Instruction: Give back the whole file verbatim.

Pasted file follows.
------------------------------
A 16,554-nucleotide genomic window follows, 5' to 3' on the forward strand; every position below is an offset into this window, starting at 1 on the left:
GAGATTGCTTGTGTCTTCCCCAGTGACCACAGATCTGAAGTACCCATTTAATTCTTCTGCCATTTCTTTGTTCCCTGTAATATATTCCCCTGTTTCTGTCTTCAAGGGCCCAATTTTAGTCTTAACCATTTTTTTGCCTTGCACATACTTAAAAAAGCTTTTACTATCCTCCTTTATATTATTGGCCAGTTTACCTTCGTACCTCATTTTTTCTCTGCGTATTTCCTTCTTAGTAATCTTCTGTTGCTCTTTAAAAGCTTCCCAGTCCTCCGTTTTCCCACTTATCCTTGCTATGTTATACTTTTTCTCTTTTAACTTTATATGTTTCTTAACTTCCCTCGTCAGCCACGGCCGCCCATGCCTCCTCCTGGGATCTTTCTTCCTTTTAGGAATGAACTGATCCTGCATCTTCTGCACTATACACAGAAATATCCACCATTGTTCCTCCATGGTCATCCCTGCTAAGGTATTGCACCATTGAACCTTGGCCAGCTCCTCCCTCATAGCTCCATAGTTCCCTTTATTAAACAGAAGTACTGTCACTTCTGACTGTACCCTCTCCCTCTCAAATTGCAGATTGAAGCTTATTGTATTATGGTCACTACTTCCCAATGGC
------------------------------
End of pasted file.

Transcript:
A 16,554-nucleotide genomic window follows, 5' to 3' on the forward strand; every position below is an offset into this window, starting at 1 on the left:
GAGATTGCTTGTGTCTTCCCCAGTGACCACAGATCTGAAGTACCCATTTAATTCTTCTGCCATTTCTTTGTTCCCTGTAATATATTCCCCTGTTTCTGTCTTCAAGGGCCCAATTTTAGTCTTAACCATTTTTTTGCCTTGCACATACTTAAAAAAGCTTTTACTATCCTCCTTTATATTATTGGCCAGTTTACCTTCGTACCTCATTTTTTCTCTGCGTATTTCCTTCTTAGTAATCTTCTGTTGCTCTTTAAAAGCTTCCCAGTCCTCCGTTTTCCCACTTATCCTTGCTATGTTATACTTTTTCTCTTTTAACTTTATATGTTTCTTAACTTCCCTCGTCAGCCACGGCCGCCCATGCCTCCTCCTGGGATCTTTCTTCCTTTTAGGAATGAACTGATCCTGCATCTTCTGCACTATACACAGAAATATCCACCATTGTTCCTCCATGGTCATCCCTGCTAAGGTATTGCACCATTGAACCTTGGCCAGCTCCTCCCTCATAGCTCCATAGTTCCCTTTATTAAACAGAAGTACTGTCACTTCTGACTGTACCCTCTCCCTCTCAAATTGCAGATTGAAGCTTATTGTATTATGGTCACTACTTCCCAATGGC